And I guess, for better or for worse, I started to watch the TV shows airing in Canada. Let’s see… it was mostly stuff from YTV and even some stuff from Treehouse (it’s a kids channel). This is just what was accessible via the basic cable plan. At the time, YTV had some seriously weird-vibe TV shows (ex. Jacob Two-Two & Yvon of the Yukon). As for the shows on Treehouse… well I mean they were easy enough for me to understand and it was rather pleasant to watch (I just realized that kid shows are in many ways, “slice-of-life”).

Well, that was elementary school and by the time I went into high school, I’ve started to hear people tell me, “Wow your English is really good!”. By that, they meant that I didn’t have an accent. So I guess watching only English media paid off. Throughout the first half of high school, I didn’t watch any anime. Instead, I watched shows like Arrested Development, How I Met Your Mother, Friends, That ’70s Show, and Community. I guess I’ve always had an affinity to sitcoms (there’s also a Korean sitcom called High Kick! that I’ve seen a few episodes of). Out of that list, Community is easily my favourite. I absolutely loved all the referencing, meta, and (seemingly) quirky and intelligent humour. I mean, Abed is the product of the TV generation.

Around grade 10 or so, I remember my younger brother occasionally bringing home the shonen jump magazines from the local library. It was in one of those pages that I discovered Rosario + Vampire… which led to a harem/ecchi anime phase (this is when I watched Zero no Tsukaima & To LOVE-Ru). I mean something was so intriguing about watching a male protagonist trying his best to be a nice guy and… having inadvertent sexually gratifying things happen to him all the time. I mean, it was like porn (mind you, sex never happens) but for your mind and ego. While this certainly has its own problems pertaining to expectations and perception (much like actual porn), but at the time it’s just what I was into. I’ll talk more about the similarities/differences and my current thoughts on fanservice later.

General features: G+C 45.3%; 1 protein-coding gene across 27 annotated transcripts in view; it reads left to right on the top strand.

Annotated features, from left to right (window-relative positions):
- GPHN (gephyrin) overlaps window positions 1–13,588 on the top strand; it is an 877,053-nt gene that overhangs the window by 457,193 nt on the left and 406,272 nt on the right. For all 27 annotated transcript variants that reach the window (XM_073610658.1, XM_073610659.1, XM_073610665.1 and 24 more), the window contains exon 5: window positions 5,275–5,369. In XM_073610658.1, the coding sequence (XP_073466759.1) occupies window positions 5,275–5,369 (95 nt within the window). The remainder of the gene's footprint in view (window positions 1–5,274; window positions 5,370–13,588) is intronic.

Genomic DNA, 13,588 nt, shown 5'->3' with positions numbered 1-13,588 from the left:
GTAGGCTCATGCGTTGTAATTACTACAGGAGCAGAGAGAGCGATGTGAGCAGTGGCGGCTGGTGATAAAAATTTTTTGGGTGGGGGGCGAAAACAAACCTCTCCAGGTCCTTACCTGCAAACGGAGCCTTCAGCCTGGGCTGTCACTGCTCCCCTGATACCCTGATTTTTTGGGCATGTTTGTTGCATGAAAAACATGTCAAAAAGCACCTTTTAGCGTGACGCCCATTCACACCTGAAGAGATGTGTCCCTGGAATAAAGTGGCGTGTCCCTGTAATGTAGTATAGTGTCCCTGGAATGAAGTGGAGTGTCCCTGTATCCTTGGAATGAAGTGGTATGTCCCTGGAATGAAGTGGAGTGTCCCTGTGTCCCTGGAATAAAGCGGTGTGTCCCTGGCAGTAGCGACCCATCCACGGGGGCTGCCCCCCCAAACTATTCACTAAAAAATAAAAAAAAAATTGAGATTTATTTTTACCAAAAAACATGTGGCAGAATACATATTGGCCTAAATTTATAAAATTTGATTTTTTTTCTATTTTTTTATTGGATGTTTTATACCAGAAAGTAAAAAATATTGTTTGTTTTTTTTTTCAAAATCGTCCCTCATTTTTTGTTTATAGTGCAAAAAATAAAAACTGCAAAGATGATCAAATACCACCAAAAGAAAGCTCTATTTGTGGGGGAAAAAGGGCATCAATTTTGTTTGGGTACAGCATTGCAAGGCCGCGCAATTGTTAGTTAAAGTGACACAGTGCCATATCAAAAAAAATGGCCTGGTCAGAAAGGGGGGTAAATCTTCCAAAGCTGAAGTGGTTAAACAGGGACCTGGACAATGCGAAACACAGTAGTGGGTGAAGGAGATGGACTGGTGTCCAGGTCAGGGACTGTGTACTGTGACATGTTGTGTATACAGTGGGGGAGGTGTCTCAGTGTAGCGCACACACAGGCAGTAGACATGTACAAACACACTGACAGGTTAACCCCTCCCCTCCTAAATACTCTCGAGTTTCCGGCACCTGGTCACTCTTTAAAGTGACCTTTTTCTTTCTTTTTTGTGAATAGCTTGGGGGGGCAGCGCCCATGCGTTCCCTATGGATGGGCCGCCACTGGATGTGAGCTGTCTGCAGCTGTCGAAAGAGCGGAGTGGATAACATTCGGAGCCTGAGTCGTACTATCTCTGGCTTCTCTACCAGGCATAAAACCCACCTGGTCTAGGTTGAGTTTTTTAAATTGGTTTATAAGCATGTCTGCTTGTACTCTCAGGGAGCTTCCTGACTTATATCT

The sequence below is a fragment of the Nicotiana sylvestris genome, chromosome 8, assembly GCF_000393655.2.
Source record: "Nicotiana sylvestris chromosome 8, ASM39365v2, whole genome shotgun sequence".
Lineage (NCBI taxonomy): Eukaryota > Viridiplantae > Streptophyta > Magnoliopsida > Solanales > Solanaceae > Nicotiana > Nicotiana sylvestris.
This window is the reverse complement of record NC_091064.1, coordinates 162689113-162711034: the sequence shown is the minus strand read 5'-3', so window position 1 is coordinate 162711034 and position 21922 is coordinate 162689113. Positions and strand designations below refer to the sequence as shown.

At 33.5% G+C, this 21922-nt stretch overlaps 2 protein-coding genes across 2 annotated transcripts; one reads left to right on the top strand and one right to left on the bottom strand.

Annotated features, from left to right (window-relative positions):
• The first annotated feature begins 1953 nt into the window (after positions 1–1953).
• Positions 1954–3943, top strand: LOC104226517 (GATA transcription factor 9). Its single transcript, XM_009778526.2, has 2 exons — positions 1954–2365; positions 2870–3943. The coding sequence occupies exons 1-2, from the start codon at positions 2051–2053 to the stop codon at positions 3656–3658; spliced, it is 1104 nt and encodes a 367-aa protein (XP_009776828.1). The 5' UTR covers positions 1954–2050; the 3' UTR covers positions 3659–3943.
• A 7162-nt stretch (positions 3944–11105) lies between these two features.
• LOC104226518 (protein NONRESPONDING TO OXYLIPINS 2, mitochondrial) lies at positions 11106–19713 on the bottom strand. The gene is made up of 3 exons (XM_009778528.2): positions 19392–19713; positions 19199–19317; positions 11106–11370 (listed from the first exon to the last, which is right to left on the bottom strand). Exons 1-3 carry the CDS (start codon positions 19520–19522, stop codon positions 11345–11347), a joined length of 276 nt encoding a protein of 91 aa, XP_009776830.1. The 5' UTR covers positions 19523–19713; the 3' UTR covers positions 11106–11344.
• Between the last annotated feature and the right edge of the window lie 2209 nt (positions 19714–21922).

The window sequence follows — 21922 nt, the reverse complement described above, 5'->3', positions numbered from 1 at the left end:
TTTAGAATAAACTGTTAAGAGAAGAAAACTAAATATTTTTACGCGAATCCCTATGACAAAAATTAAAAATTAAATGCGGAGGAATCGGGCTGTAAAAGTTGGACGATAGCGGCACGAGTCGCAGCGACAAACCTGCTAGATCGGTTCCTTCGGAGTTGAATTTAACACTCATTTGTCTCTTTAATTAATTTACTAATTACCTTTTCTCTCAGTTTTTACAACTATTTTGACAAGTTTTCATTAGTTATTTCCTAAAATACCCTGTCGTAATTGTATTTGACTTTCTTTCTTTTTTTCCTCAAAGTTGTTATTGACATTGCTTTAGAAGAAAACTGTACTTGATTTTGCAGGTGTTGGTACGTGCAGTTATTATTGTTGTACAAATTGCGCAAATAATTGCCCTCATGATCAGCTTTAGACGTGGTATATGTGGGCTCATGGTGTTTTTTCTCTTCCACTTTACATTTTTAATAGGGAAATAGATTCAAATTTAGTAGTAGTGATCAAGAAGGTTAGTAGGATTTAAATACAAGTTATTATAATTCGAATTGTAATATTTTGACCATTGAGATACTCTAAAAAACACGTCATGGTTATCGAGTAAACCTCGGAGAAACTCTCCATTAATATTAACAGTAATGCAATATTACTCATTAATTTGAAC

Funnily enough, I think it was during this time of me checking out anime again that I encountered Neon Genesis Evangelion. I mean it consistently ranked high on lists and it seemed to be one of those “you have to watch this in order to understand the culture” kind of a thing. So I watched it, and it was the first time where a show really fucked me up. I would summarize the person I was in my adolescent as: a kid harbouring a lot of angst unbeknownst to him while trying his best to obey his parents’ authority while feeling frustrated. Needless to say, I connected with Shinji almost instantly, and I could not believe that there was someone who understood my feelings so well that they could create a character like Shinji. I remember at the time, the scene (from episode 2) where Shiniji sort of goes berserk to defeat the enemy felt like the most intense experience of my life. I was almost too scared to continue watching the show.